The other factor that matters in running technique is height. Hanson likes to use the albatross-hummingbird analogy. “The way we are trying to approach running,” he said, “is trying to make an albatross and a hummingbird fly the same way. They’re both birds, but they’re flapping their wings in very different ways. But we think there’s a one-size-fits-all in running despite the fact there are people who are 5-feet-2-inches and people that are 6 feet 6 inches tall.”
Is Technique A Trap?
The way Hanson found his running technique was mostly natural, but then he worked on his limiters—with the help of video analysis and specific drills to address his issues.
“We’ve been running since we were two years old, so why should we think we’re smarter than our bodies? If I’m running fast, and I’m not injured, then why would I change that?” said Hanson, who also has a degree in athletic training and a masters in exercise science from Southwest Minnesota State University. “If I’m not getting the results I want or I’m getting injured, then yes, I address it, but changing success does not make sense.”
What Hanson did have to address—alongside his coaches Kevin Purvis and Julie Dibens—was a misfiring of his gluteus medium and a tight hip flexor (both on his right side). (You can see Hanson’s own run form analysis at this link, while here and here you can see how he has addressed his limiters.)
“Technique still needs to be addressed for mobility,” said Hanson. “Any run form analysis should be addressing body limitations. If you address those through mobility and then reinforce any change through drills, then you can make improvements, especially when the body fatigues.”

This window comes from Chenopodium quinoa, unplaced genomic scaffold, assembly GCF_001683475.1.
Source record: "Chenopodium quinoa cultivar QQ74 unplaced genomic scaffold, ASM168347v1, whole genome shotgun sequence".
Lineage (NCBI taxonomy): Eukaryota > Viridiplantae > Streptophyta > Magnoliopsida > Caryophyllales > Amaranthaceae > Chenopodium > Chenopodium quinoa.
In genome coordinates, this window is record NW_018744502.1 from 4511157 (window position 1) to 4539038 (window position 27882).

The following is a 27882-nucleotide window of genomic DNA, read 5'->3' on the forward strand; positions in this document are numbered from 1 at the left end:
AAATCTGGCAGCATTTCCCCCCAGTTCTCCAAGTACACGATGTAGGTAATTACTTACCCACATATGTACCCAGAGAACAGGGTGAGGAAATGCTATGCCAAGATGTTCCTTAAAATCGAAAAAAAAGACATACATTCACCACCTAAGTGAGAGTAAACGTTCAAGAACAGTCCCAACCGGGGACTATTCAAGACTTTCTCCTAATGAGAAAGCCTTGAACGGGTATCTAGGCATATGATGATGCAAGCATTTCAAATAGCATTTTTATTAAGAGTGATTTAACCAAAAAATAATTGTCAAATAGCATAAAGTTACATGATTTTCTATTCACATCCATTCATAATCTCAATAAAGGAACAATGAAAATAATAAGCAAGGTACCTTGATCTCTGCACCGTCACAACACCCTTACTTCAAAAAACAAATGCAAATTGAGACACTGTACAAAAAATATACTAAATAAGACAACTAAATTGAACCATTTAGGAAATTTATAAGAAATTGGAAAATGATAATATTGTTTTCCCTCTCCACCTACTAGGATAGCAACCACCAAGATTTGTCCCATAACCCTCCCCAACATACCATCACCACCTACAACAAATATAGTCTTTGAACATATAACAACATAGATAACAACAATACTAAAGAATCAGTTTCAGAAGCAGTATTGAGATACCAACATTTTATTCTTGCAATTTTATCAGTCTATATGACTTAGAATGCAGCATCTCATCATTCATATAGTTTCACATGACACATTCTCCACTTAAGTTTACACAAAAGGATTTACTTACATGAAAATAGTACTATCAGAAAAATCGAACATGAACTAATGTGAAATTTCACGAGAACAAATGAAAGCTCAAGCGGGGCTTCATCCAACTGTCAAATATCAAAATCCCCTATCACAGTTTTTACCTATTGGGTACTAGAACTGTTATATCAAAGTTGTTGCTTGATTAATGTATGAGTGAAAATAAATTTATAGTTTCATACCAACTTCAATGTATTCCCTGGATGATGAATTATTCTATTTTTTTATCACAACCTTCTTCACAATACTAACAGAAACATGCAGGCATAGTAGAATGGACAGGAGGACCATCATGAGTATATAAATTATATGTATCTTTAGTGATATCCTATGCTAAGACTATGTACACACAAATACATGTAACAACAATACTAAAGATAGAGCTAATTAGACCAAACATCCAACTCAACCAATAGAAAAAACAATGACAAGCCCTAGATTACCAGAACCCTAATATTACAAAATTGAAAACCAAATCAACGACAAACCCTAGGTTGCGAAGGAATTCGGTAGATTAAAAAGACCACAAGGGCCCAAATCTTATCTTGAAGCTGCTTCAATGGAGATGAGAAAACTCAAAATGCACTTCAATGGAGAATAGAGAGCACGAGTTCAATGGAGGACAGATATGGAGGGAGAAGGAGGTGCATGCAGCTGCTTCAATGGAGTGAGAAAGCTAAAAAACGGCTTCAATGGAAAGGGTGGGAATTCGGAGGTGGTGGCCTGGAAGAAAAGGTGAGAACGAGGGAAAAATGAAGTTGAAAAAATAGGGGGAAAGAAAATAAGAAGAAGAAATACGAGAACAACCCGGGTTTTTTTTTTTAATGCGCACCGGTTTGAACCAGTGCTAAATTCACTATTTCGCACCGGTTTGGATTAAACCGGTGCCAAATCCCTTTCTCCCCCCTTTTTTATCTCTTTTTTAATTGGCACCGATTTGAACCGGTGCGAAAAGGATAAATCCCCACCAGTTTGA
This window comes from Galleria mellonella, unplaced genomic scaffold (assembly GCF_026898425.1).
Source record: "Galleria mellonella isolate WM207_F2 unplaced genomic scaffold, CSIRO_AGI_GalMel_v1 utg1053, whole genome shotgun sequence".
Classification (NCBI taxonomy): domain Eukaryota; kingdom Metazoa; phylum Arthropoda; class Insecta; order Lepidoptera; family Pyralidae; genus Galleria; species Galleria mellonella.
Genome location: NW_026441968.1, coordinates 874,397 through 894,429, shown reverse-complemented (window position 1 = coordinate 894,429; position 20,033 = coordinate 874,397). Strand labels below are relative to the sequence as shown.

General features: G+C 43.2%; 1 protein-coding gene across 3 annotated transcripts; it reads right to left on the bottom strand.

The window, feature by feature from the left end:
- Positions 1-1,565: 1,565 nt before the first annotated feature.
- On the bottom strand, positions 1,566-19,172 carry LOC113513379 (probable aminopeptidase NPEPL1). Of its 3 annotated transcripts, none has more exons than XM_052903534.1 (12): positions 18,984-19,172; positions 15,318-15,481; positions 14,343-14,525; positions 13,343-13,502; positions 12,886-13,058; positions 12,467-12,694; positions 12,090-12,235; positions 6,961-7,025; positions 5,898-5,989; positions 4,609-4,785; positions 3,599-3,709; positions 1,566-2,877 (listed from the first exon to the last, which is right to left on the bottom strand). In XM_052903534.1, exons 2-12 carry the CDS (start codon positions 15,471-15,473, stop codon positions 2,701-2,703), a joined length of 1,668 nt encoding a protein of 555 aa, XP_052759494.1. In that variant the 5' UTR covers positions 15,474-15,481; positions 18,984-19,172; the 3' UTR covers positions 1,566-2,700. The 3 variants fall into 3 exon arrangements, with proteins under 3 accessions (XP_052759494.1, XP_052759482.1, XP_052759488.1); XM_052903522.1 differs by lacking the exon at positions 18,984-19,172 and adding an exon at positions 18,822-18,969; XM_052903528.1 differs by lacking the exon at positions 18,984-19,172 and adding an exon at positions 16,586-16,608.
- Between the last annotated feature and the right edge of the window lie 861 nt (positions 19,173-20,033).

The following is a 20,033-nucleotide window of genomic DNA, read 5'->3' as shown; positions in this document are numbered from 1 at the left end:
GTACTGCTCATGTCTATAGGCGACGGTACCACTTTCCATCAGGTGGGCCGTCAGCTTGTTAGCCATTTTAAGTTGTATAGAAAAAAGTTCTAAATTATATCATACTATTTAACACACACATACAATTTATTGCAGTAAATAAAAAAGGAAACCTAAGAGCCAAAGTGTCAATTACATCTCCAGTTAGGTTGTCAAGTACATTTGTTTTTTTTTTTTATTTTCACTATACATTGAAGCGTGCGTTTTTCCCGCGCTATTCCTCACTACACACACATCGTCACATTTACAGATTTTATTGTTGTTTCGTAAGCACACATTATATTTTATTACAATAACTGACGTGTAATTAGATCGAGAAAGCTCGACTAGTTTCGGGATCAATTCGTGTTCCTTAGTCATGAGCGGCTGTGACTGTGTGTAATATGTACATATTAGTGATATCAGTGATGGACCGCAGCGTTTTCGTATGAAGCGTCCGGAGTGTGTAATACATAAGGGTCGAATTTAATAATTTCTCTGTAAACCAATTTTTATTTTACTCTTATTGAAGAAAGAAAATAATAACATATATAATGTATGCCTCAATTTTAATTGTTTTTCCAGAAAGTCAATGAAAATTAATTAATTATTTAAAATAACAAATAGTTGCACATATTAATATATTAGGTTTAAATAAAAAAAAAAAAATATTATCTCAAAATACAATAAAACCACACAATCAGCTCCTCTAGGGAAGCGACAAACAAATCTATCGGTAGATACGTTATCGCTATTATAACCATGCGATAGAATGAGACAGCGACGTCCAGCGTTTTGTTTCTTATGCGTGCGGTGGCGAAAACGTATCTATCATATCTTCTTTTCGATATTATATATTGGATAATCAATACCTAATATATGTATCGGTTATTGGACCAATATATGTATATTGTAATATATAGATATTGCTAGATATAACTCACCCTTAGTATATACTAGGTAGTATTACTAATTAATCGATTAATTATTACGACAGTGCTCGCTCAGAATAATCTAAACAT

For Hanson this specifically meant mobility stretching and work in the gym (for the hip flexor) and via drill work like lateral agility drills, slow motion, over-exaggeration of run form, a series of skips, and more for his misfiring gluteus medium.
Tilbury-Davis also agreed that “People run in the way that their body has found the most economical solution. A lot of running coaches say you never mess with gait unless somebody is at risk of injury.” With his athletes, he only uses running drills as activation and dynamic flexibility work before—or as a part—of a track session, not with the intention to change people’s form. The only other external intervention he uses is cadence drills.
“If you have someone with knee instability,” he said, “if all you do is get them to work on increasing their cadence but running at the same speed, they’re going to shorten their stride. And then you’ll see a significant reduction in loading and forces and torques through the knee.”
Running technique is still important, but do not try to find a quick fix or change your form because you believe you should look like Kipchoge. You’re not Kipchoge. Instead, keep running naturally, as your body “tells you to” and focus instead on mobility and the technique to keep that mobility in place—even if you are a heel striker.